Health awareness

Supporting Heart Health in Black and African American Communities

African American couple consulting with their doctor

Heart health is vital to the well-being and overall health for individuals and communities. However, cardiovascular disease risk factors differ significantly among different racial and ethnic groups, specifically Black and African American communities. At Humana, we are dedicated to identifying and addressing racial and ethnic health disparities to help improve the health of every person we serve.

The American Heart Association reports that Black adults have a higher rate of heart disease compared to white adults, with a 30% higher age-adjusted death rate from cardiovascular disease. Risk factors for heart disease, including high blood pressure, obesity and diabetes, are more prevalent in Black populations compared to other racial and ethnic groups in the U.S. according to the AHA.  Data from the Centers for Disease Control and Prevention shows that Black individuals are more likely to have a first heart attack at a younger age and experience higher rates of stroke-related death.

As a physician, I have witnessed the impact of heart disease on my patients. Alarmingly, many of my Black patients have experienced early heart disease or untimely death by heart attacks, so I am incredibly passionate about prioritizing heart health in Black and African American communities. Passion is not enough though – given the seriousness of this problem, we truly need action, which is why I am proud of the work we do at Humana.

Humana is driven by a mission to build trust and provide holistic care, while reducing barriers to health. In our 2023 Health Equity Issue Brief, we describe health disparities experienced by our members and highlight the urgent need to tackle them from an enterprise approach. We are adept at disaggregating health and healthcare data, allowing us to gain greater insights into root causes of cardiovascular and other disparities. This has enabled us to zoom in on three important strategic priorities to reduce disparities, focusing on: access to care, quality of care and nonmedical barriers to care. Patients at risk of cardiovascular disease need access to primary and preventive care services, including wellness and behavioral health.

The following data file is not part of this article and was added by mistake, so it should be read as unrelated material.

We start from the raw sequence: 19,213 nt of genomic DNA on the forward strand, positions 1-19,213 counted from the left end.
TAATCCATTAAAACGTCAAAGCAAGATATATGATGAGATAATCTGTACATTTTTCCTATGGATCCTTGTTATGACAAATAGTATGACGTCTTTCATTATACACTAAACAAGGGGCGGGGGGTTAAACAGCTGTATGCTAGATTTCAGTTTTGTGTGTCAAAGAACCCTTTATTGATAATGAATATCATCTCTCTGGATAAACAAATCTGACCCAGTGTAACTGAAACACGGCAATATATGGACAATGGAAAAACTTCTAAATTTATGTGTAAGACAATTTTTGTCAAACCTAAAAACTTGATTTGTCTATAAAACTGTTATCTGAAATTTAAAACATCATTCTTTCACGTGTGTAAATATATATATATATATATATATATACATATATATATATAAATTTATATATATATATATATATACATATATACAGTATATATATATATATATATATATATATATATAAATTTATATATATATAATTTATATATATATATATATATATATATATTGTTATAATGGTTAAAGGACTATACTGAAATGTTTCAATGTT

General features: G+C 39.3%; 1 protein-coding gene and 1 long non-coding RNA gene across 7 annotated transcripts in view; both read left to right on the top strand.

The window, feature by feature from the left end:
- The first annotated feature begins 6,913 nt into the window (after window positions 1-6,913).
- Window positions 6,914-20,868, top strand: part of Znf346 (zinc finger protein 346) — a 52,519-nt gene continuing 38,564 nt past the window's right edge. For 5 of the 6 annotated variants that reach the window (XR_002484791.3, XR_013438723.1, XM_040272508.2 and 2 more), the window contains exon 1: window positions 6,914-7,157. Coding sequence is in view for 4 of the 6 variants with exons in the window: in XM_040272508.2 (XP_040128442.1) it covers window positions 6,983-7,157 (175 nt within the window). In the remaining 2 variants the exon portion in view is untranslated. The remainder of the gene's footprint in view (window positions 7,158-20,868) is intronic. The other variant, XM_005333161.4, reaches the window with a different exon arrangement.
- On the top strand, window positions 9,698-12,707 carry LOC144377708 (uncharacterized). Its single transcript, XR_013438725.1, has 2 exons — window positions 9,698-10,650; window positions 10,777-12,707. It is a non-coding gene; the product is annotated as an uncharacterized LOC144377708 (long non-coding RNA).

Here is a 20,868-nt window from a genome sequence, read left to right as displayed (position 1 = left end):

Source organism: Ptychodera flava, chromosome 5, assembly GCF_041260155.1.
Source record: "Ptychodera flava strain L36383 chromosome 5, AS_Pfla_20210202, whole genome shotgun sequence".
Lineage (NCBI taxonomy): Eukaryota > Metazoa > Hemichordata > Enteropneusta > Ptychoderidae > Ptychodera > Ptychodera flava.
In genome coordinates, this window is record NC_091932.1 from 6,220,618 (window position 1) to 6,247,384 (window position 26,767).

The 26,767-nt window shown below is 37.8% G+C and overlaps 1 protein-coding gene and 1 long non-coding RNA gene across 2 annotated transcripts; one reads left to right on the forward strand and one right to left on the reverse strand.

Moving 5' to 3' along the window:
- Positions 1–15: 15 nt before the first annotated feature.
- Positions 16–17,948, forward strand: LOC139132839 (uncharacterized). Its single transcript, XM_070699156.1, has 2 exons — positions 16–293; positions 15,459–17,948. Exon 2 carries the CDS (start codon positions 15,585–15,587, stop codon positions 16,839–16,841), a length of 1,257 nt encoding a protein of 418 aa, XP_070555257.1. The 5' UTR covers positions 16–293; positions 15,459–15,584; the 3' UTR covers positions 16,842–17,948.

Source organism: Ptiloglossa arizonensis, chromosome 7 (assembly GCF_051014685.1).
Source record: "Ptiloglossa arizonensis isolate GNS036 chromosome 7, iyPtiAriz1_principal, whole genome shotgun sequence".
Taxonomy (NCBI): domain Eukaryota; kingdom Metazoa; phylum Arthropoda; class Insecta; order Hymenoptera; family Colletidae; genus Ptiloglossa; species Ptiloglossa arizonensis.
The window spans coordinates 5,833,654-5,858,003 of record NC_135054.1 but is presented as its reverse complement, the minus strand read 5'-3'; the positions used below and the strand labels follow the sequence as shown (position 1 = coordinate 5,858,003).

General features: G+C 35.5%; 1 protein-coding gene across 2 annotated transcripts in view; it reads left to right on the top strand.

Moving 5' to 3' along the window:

They also need high quality care in which they receive culturally competent, bias-free, evidence-based screening, treatment and care management in partnership with their clinical teams. Finally, these patients often have social needs that may adversely impact their health, such as food insecurity or housing instability. Making a difference involves tackling all three of these priority areas for each person we serve, regardless of their background and demographics. One way we do this is through training and re-training our employees with the knowledge and tools to meet the needs of our diverse members, by expanding our cultural humility and implicit bias training programs for Humana employees.

We also work with community-based organizations across the country through formal partnerships in which we support their work and initiatives that promote health and address needs of marginalized populations.  As an example, through a partnership with the Volunteers of America we have deployed community health workers in the historically underserved area of West Louisville, KY to serve as trusted resources and advocates, collaborating closely with Black members with cardiovascular and other chronic illnesses to improve access to care, support medication adherence and help remove social barriers to health. We have made investments in many other community-based organizations focused on health that enable them to serve underserved communities in meaningful ways, such as the MLK Sr. Community Resources Collaborative in Atlanta, GA, Nourish KC in Kansas City, MO, and the Louisiana Mental Health Association in Baton Rouge, LA.

Our IMPACT Network Resource Group (NRG), Humana’s workplace affinity group for Black and African American employees and their allies, has devoted thousands of hours to volunteering and serving with community-based partners, schools and faith-based institutions. Through our partnerships we are also leveraging technology and virtual care navigators to help people with chronic disease better understand the complexities of their conditions and empower them to make informed decisions about their health.

It is imperative that we commit to addressing heart health disparities for Black and African American patients in ways that are actionable and enduring. Analyzing our data to understand differences in outcomes from Black and African American members, employee training and upskilling, community investments, program design and innovation and partnerships are examples of strategies we have leveraged to ensure that everyone we serve has access to the most equitable care and optimal heart health.

For more information on heart health disparities in Black and African American communities, how to address and understand these disparities and how to work towards achieving health equity for all, visit